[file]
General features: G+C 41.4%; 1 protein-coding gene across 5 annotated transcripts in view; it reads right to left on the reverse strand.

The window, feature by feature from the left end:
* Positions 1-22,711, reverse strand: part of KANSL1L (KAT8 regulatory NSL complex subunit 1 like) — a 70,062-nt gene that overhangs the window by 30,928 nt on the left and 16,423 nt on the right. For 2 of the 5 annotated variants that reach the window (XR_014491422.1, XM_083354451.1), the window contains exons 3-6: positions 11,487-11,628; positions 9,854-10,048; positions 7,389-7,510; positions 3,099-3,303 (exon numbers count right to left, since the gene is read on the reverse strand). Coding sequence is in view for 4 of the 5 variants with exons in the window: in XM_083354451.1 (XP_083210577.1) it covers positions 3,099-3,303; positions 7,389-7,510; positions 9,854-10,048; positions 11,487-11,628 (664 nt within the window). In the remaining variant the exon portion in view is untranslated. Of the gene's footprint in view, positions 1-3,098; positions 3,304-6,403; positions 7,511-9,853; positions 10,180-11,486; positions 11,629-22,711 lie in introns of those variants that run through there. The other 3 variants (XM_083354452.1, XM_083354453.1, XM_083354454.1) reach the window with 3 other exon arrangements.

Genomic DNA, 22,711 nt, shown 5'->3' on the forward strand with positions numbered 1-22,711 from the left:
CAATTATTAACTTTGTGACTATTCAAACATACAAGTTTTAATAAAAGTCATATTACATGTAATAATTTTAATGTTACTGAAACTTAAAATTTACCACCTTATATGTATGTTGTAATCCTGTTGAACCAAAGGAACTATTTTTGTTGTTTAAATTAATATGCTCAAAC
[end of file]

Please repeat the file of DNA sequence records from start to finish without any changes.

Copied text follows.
General features: G+C 41.4%; 1 protein-coding gene across 5 annotated transcripts in view; it reads right to left on the reverse strand.

The window, feature by feature from the left end:
* Positions 1-22,711, reverse strand: part of KANSL1L (KAT8 regulatory NSL complex subunit 1 like) — a 70,062-nt gene that overhangs the window by 30,928 nt on the left and 16,423 nt on the right. For 2 of the 5 annotated variants that reach the window (XR_014491422.1, XM_083354451.1), the window contains exons 3-6: positions 11,487-11,628; positions 9,854-10,048; positions 7,389-7,510; positions 3,099-3,303 (exon numbers count right to left, since the gene is read on the reverse strand). Coding sequence is in view for 4 of the 5 variants with exons in the window: in XM_083354451.1 (XP_083210577.1) it covers positions 3,099-3,303; positions 7,389-7,510; positions 9,854-10,048; positions 11,487-11,628 (664 nt within the window). In the remaining variant the exon portion in view is untranslated. Of the gene's footprint in view, positions 1-3,098; positions 3,304-6,403; positions 7,511-9,853; positions 10,180-11,486; positions 11,629-22,711 lie in introns of those variants that run through there. The other 3 variants (XM_083354452.1, XM_083354453.1, XM_083354454.1) reach the window with 3 other exon arrangements.

Genomic DNA, 22,711 nt, shown 5'->3' on the forward strand with positions numbered 1-22,711 from the left:
CAATTATTAACTTTGTGACTATTCAAACATACAAGTTTTAATAAAAGTCATATTACATGTAATAATTTTAATGTTACTGAAACTTAAAATTTACCACCTTATATGTATGTTGTAATCCTGTTGAACCAAAGGAACTATTTTTGTTGTTTAAATTAATATGCTCAAAC